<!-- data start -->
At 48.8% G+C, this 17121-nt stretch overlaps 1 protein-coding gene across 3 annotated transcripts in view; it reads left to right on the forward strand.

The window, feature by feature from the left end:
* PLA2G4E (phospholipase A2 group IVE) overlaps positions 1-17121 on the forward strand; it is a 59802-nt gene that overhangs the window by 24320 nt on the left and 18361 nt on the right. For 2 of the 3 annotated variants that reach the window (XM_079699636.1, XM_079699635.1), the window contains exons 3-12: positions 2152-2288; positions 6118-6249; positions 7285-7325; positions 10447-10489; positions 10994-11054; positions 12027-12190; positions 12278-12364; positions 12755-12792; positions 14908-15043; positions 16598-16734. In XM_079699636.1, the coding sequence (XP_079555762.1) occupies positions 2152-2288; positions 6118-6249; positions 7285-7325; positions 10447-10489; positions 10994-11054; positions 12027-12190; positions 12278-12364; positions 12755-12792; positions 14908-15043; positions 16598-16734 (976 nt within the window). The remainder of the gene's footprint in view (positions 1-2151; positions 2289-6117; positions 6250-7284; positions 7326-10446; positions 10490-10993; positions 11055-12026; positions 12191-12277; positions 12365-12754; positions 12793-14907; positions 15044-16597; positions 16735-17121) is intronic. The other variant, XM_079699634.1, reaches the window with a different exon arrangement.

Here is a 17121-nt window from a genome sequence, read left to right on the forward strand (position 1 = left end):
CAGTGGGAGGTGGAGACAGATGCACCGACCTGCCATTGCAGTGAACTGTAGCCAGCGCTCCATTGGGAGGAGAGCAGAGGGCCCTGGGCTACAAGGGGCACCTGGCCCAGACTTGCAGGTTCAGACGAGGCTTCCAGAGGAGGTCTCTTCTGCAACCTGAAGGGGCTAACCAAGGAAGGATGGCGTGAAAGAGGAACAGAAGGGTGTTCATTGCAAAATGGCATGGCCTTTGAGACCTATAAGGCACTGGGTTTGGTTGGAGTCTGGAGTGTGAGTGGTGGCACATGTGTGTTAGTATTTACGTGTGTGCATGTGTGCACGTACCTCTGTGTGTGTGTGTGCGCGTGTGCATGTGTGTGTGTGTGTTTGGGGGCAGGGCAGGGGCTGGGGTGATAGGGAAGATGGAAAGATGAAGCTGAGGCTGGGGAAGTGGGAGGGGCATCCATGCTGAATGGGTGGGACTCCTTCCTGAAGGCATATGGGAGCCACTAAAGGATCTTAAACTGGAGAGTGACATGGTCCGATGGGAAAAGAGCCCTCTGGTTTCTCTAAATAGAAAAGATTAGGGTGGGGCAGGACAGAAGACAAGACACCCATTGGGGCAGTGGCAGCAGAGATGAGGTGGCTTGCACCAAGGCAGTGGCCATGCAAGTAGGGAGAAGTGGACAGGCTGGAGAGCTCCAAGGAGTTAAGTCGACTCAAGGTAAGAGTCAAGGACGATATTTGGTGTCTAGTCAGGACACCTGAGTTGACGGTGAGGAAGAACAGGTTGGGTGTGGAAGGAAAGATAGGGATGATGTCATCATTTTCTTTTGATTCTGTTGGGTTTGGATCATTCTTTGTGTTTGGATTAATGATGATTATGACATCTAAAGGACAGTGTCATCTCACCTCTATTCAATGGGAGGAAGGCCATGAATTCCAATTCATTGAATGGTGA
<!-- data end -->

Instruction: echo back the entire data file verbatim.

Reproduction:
At 48.8% G+C, this 17121-nt stretch overlaps 1 protein-coding gene across 3 annotated transcripts in view; it reads left to right on the forward strand.

The window, feature by feature from the left end:
* PLA2G4E (phospholipase A2 group IVE) overlaps positions 1-17121 on the forward strand; it is a 59802-nt gene that overhangs the window by 24320 nt on the left and 18361 nt on the right. For 2 of the 3 annotated variants that reach the window (XM_079699636.1, XM_079699635.1), the window contains exons 3-12: positions 2152-2288; positions 6118-6249; positions 7285-7325; positions 10447-10489; positions 10994-11054; positions 12027-12190; positions 12278-12364; positions 12755-12792; positions 14908-15043; positions 16598-16734. In XM_079699636.1, the coding sequence (XP_079555762.1) occupies positions 2152-2288; positions 6118-6249; positions 7285-7325; positions 10447-10489; positions 10994-11054; positions 12027-12190; positions 12278-12364; positions 12755-12792; positions 14908-15043; positions 16598-16734 (976 nt within the window). The remainder of the gene's footprint in view (positions 1-2151; positions 2289-6117; positions 6250-7284; positions 7326-10446; positions 10490-10993; positions 11055-12026; positions 12191-12277; positions 12365-12754; positions 12793-14907; positions 15044-16597; positions 16735-17121) is intronic. The other variant, XM_079699634.1, reaches the window with a different exon arrangement.

Here is a 17121-nt window from a genome sequence, read left to right on the forward strand (position 1 = left end):
CAGTGGGAGGTGGAGACAGATGCACCGACCTGCCATTGCAGTGAACTGTAGCCAGCGCTCCATTGGGAGGAGAGCAGAGGGCCCTGGGCTACAAGGGGCACCTGGCCCAGACTTGCAGGTTCAGACGAGGCTTCCAGAGGAGGTCTCTTCTGCAACCTGAAGGGGCTAACCAAGGAAGGATGGCGTGAAAGAGGAACAGAAGGGTGTTCATTGCAAAATGGCATGGCCTTTGAGACCTATAAGGCACTGGGTTTGGTTGGAGTCTGGAGTGTGAGTGGTGGCACATGTGTGTTAGTATTTACGTGTGTGCATGTGTGCACGTACCTCTGTGTGTGTGTGTGCGCGTGTGCATGTGTGTGTGTGTGTTTGGGGGCAGGGCAGGGGCTGGGGTGATAGGGAAGATGGAAAGATGAAGCTGAGGCTGGGGAAGTGGGAGGGGCATCCATGCTGAATGGGTGGGACTCCTTCCTGAAGGCATATGGGAGCCACTAAAGGATCTTAAACTGGAGAGTGACATGGTCCGATGGGAAAAGAGCCCTCTGGTTTCTCTAAATAGAAAAGATTAGGGTGGGGCAGGACAGAAGACAAGACACCCATTGGGGCAGTGGCAGCAGAGATGAGGTGGCTTGCACCAAGGCAGTGGCCATGCAAGTAGGGAGAAGTGGACAGGCTGGAGAGCTCCAAGGAGTTAAGTCGACTCAAGGTAAGAGTCAAGGACGATATTTGGTGTCTAGTCAGGACACCTGAGTTGACGGTGAGGAAGAACAGGTTGGGTGTGGAAGGAAAGATAGGGATGATGTCATCATTTTCTTTTGATTCTGTTGGGTTTGGATCATTCTTTGTGTTTGGATTAATGATGATTATGACATCTAAAGGACAGTGTCATCTCACCTCTATTCAATGGGAGGAAGGCCATGAATTCCAATTCATTGAATGGTGA